In Christmas 1963, future filmmaker Bruce Bickford saw something on TV that changed the course of his life. “A commercial had Santa Claus riding on the floating heads of a Norelco shaver,” he recalled in an interview. “I wanted to recreate that kind of image.” A peculiar reason to embark on a career? Maybe, but it is as nothing next to the strangeness of the work that trajectory yielded…
Bickford (1947-2019) never achieved much in the way of mainstream success, but he is acknowledged by connoisseurs as a pioneer of “claymation”, a blend of conventional animation alongside sets and figures fashioned from clay. Lovingly crafted and laboriously realised, Bickford said it could take about five weeks to create 40 seconds of usable footage. The critic Steven Puchalski described Bickford’s work as “remarkably complex” on a technical level, but “on a psychological level, it’s just plain fucked up.”
This appraisal might actually be an understatement. Bickford’s films, many of which were created to accompany the music of his long-term collaborator Frank Zappa, are by turns terrifying, visually ravishing and utterly unhinged. He created clay universes of psychedelic horror in which human bodies decompose into amorphous blobs of faecal slime, maggot-like guts spew from lacerated torsos and foliage mutates into webs of rotting tripe.
Imagine painter Hieronymus Bosch crossed with an LSD nightmare and kicked into howling motion. The choice of clay for the material lends the films an appealingly handmade, tactile quality, and leaves the viewer with the inescapable impression that they may just have wandered into the mind’s eye of a demented five-year-old. And like so much that emerged from the weirder fringes of the American counterculture in the 1970s, these curious visions had no real precedent.
“Bickford leaves the viewer with the inescapable impression that they may just have wandered into the mind’s eye of a demented five-year-old”
Yet impressive as his emergent work must have seemed at the time, it would seem that nobody really knew what to do with it. In 1969, following his return from a stint with the Marines in Vietnam, Bickford became serious about animation, using his parents’ basement to make several short films that clearly signalled the grotesque direction his vision was taking. He recalled creating a windmill that transformed into a swastika for one of these films, while in another he had Richard Nixon turning into a hippopotamus.
Attempts to shop them around to California’s animation studios proved fruitless. Hollywood, clearly, was not quite ready for a psychedelic Ray Harryhausen from hell, but they made an impression on Zappa, who offered Bickford a job as his own in-house filmmaker. The role allowed Bickford the means and space to realise his labour-intensive vision and resulted in several compilation films of his imaginings, including Baby Snakes (1979) and the violently apocalyptic The Amazing Mr Bickford (1987).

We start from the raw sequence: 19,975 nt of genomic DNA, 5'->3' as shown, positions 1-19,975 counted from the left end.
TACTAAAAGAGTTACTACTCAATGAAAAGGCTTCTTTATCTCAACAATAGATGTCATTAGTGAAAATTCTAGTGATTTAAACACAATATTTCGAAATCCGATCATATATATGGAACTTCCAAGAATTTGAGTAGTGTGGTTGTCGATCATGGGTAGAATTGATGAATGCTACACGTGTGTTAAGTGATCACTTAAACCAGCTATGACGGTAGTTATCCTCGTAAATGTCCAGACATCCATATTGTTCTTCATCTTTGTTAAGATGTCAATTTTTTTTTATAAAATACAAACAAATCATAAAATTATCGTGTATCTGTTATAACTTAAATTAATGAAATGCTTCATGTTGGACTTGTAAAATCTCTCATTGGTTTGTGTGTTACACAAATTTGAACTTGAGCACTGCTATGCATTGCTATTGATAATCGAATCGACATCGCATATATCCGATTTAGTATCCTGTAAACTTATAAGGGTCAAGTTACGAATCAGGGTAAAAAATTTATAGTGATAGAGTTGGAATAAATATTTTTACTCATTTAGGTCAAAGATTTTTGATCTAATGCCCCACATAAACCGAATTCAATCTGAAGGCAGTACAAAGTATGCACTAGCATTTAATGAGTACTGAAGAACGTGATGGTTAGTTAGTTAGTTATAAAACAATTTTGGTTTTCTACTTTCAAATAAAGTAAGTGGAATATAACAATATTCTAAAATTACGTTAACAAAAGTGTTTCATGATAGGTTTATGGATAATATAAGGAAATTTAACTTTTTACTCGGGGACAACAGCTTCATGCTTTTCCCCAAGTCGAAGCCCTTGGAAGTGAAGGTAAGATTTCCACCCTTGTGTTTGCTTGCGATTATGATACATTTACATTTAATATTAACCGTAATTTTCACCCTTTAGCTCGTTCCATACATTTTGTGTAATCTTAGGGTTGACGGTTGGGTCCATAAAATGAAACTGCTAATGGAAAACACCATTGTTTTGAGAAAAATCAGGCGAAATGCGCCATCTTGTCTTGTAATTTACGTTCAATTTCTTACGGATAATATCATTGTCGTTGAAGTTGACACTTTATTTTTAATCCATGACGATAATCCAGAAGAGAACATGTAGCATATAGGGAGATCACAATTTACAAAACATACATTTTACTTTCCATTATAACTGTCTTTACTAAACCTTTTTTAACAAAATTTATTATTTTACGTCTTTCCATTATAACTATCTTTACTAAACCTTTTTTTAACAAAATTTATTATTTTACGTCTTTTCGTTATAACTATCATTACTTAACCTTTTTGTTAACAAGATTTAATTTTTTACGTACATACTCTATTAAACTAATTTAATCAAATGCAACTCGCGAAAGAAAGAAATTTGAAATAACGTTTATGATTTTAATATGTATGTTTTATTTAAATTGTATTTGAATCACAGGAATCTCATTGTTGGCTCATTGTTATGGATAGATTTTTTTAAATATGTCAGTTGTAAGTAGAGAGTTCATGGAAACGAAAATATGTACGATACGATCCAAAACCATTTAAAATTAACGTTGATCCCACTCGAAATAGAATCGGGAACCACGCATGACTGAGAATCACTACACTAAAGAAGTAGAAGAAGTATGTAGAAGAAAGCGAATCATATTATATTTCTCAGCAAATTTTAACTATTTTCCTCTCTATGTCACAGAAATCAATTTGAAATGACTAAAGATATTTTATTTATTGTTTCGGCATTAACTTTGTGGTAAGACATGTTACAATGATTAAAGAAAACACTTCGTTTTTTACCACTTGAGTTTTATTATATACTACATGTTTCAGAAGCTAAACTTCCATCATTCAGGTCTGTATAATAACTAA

Yet at the same time, the association tethered him to the orbit of his rock star boss, under whose terms he was forced to sign away the rights to his early films and work on projects for which there was never a clear brief. “There was no, almost zero, organisation,” he recalled. “[Zappa] would come up with an idea, but there would never be any follow up.”
What Bickford wanted to do was make a feature, but Zappa’s whims ensured that his output remained piecemeal throughout the 1970s. It was not until the pair parted ways in the mid-1980s that Bickford would have the time to realise the kind of film he aspired to, the result of which is the breathtaking Prometheus’ Garden (1988).
Seven years in the making, the film is a loose and characteristically twisted retelling of the titular character’s adventures, and came as confirmation that Bickford could translate the shock value of his gross-out shorts into long-form cinema. Even seen now, it’s a film that shocks and disturbs, but more than anything, leaves the viewer wondering what unholy place this demented vision sprang from.
“Imagine painter Hieronymus Bosch crossed with an LSD nightmare and kicked into howling motion”
He would never realise anything quite so ambitious again, and in later years devoted increasing amounts of time to working with the less-demanding medium of pen and paper. His drawings, some of which can currently be seen in a new exhibition at New York’s Andrew Edlin Gallery, may lack the kinetic splendour of his films, but still successfully distil his nightmarish imaginings into chaotic, often thrilling standalone images.
In some drawings, cacophonies of contorted faces cut free of context crowd out whole swathes of the composition. Elsewhere, animals, plants, objects and buildings are rendered in an often deliberately crude, illustrative style, which, as the show’s curators note, appears to owe a debt to the work of the Belgian proto-surrealist James Ensor.
It might seem strange to discuss the work of a man who claimed an advert for shaving products as a formative influence in the context of canonical art, but it is a valid line of enquiry nonetheless. Bickford seemed genuinely unconcerned by generic categorisations, but it’s clear that he possessed an artistic sensibility in the purest sense: an obsessive drive to bring visual ideas to life, regardless of how time-consuming, physically challenging or pointless the process of doing so might outwardly appear.
It’s tempting to wonder what he might have accomplished had he been let loose at a mainstream Hollywood studio, but the limitations that he faced might, in artistic terms, have been a blessing. Right up to the end, Bickford’s work remained contingent, scatty and defiantly individual.
Digby Warde-Aldam is a Paris-based art writer for The Week magazine
All images courtesy the artist and Andrew Edlin Gallery